Fractional distillation: https://www.ebay.com/itm/300mm-24-40-Distilling-Column-Disti... packed with ceramic Raschig rings
Reflux: https://www.ebay.com/itm/24-40-300mm-Glass-Davies-Condenser-...
Simple distillation: https://www.ebay.com/itm/Liebig-Condenser-24-40-400mm-Jack-l...

Would these condensers be ideal for my listed purpose, and would the Davies condenser also work well for for simple distillation? Also, is the "distilling column" packed with Raschig rings vastly superior to a Vigreux in terms of separation/resolution of fractions, or is it more of a slight improvement?

[Edited on 16-11-2018 by monolithic]

Sulaiman - 16-11-2018 at 05:10

The column looks good;
.without the glass spiral it makes a good air-condenser for high b.p. liquids
.with glass balls as packing I'd expect at least twice as many 'plates' as a similar sized Vigreaux, even more with better packing.
.I have broken two glass spirals so far during cleaning and handling and I'm not aware of a cheap source, so a little diy glass-bending may be required in future.

There is no such thing as a condenser that is too efficient for product collection,
more cooled surface area = better
BUT
A Leibig condenser is adequate for most purposes, is easy to clean and is the most robust construction,
Two Leibig condensers are cheaper than one helical/jacketed/turbulent-flow efficient condenser but give more flexibility.

If only occasional simple distillations are envisioned then one of these may be very convenient
https://www.ebay.com/itm/24-40-Distillation-head-Short-Path-...

There are many choices, generalisations and opinions, even though I do not own one,
a Vigreaux column is probably the best start,

as it will allow you to compare results with others, here and on YouTube for example,.

A still capable of fine fractionation is (I have found) a non-trivial (two years and counting) exercise.
(You may notice how few fine fractionating stills are featured in amateur chemistry videos - with good reason)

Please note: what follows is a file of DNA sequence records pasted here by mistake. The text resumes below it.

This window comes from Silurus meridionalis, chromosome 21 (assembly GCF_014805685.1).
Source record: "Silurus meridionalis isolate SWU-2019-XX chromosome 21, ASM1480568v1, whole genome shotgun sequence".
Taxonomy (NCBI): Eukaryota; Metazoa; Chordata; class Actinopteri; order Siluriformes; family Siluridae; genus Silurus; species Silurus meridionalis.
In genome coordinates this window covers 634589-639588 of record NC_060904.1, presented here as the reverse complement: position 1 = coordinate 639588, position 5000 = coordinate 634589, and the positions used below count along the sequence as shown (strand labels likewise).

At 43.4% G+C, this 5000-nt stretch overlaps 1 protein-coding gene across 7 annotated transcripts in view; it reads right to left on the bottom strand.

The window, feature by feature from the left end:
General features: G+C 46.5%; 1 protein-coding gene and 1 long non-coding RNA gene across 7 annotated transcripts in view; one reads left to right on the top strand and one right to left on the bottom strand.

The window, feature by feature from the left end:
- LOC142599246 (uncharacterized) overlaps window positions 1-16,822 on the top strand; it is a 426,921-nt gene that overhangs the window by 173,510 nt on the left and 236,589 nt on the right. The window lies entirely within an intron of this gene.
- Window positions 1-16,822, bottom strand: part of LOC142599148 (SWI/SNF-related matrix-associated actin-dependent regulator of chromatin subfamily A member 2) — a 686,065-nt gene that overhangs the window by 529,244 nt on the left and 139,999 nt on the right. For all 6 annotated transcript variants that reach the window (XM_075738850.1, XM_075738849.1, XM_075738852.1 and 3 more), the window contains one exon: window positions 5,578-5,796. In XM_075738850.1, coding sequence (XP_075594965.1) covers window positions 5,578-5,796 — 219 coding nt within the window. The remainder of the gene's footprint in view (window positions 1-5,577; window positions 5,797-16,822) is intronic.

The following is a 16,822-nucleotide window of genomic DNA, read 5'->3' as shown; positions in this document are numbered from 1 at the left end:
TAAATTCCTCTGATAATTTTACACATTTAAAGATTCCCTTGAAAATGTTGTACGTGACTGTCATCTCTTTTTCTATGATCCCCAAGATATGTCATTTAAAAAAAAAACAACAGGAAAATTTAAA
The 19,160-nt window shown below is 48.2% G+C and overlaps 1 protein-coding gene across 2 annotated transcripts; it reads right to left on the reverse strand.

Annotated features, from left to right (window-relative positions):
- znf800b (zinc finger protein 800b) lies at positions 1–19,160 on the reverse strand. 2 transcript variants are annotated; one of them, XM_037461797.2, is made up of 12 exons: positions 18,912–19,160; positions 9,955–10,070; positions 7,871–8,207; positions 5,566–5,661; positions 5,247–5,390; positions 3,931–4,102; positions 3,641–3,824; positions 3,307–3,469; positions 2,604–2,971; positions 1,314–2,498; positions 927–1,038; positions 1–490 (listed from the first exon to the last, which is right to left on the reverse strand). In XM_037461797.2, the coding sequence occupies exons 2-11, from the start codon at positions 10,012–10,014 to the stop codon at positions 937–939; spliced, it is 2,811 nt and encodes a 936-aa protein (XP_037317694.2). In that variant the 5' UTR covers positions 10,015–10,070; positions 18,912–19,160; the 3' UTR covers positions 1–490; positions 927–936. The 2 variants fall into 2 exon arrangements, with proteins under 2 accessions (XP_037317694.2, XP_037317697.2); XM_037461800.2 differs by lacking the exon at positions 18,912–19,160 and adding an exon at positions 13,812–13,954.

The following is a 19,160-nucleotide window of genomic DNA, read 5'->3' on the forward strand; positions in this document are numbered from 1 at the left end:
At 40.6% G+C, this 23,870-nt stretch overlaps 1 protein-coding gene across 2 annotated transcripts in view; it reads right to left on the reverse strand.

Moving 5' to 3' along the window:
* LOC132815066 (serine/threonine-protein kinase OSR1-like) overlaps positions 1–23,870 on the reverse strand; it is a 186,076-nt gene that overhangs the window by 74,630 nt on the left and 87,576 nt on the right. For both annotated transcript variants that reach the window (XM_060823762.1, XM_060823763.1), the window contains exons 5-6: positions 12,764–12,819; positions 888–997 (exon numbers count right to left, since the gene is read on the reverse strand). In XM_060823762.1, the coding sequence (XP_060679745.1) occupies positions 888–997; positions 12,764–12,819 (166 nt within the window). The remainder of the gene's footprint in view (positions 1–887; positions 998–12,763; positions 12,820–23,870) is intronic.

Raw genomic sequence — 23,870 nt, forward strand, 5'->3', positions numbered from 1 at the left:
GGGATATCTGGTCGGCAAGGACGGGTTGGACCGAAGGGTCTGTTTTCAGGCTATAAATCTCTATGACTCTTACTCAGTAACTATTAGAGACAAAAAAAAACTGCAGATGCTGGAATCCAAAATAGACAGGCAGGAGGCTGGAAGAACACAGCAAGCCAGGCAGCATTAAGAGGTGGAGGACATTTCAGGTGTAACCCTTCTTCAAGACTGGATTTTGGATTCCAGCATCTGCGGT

The only examples that I could find were all for specifically ethanol :P
(lots to be learned from those guys)

My most efficient condenser was from 'SM Secret Santa' and I've not needed better. It Looks like this https://www.ebay.com/itm/200mm-24-40-Coiled-Reflux-Condenser...

VSEPR_VOID - 16-11-2018 at 07:14

A 5 liter 3-neck 24-40 flask (a big fucking flask)

JJay - 16-11-2018 at 18:34

Quote: Originally posted by VSEPR_VOID  
A 5 liter 3-neck 24-40 flask (a big fucking flask)


I keep thinking about buying one of those, but my biggest flask so far is 3 liters.

I picked up a transfer adapter and a vacuum adapter, pictured here in the aura of their holy power (actually the photo is just overexposed). One of these days I'm going to try making phenylsodium or chromous acetate.

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JJay - 28-11-2018 at 16:40

I got a 1 L Dewar condenser / cold trap.

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RogueRose - 29-11-2018 at 03:40

Quote: Originally posted by JJay  
I got a 1 L Dewar condenser / cold trap.

[/rquote

how much does something like this cost?

JJay - 29-11-2018 at 06:47

I paid $77 with free shipping during a sale. That's a steal, basically; I think right now they are $96.

An equivalent Chemglass condenser would be around $270. I'm not sure that this is quite Chemglass quality, but the quality is excellent.

happyfooddance - 2-1-2019 at 19:11

Just got my christmas present! Various adapters from Dr. Bob. Expertly packed, not a single piece damaged.

So excited to put these pieces to work!

20190102_190604(1).jpg - 1MB

Ubya - 22-1-2019 at 01:49

my claisen adapter arrived. the seller probably messed up and put the wrong price on this listing, but he shipped anyway.
BUT, wrong joint size.... i ordered 24/29 and he sent me 24/40, oh well they can still be compatible even if a bit ugly

Cattura.PNG - 98kB

PyroPlatinum - 22-1-2019 at 14:49

My last one was a jar of jam.

itsafineday - 11-2-2019 at 10:26

Glassware and Gassware

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mayko - 1-3-2019 at 15:58

A lab at work was clearing out some old stuff... I scored a box of Whatman glass-backed TLC plates!

arkoma - 1-3-2019 at 17:05

A set of beakers. Can NEVER have enough beakers.

photochemical reactor

SWIM - 24-6-2019 at 16:35

Picked up an Ace 250 ml photochemical reactor.

The light well is quartz, and jacketed for cooling.
32 mm wide and 350 mm deep.

The tube on the light well that looks broken is smooth and fire polished. It seems to be undamaged, but why it's just a tube on that side whereas the other side has a nifty little Ace-thread fitting on it I have no Idea.

The Ace lamps for these things are very expensive, but I figure I can try one of those UV air duct sterilizer tubes in there or one of those water purifier bulbs.



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[Edited on 25-6-2019 by SWIM]

[Edited on 25-6-2019 by SWIM]

SWIM - 25-6-2019 at 14:31

Today a falling film distillation head.

The last coil is missing from the heated 'finger' but I guess it'll do.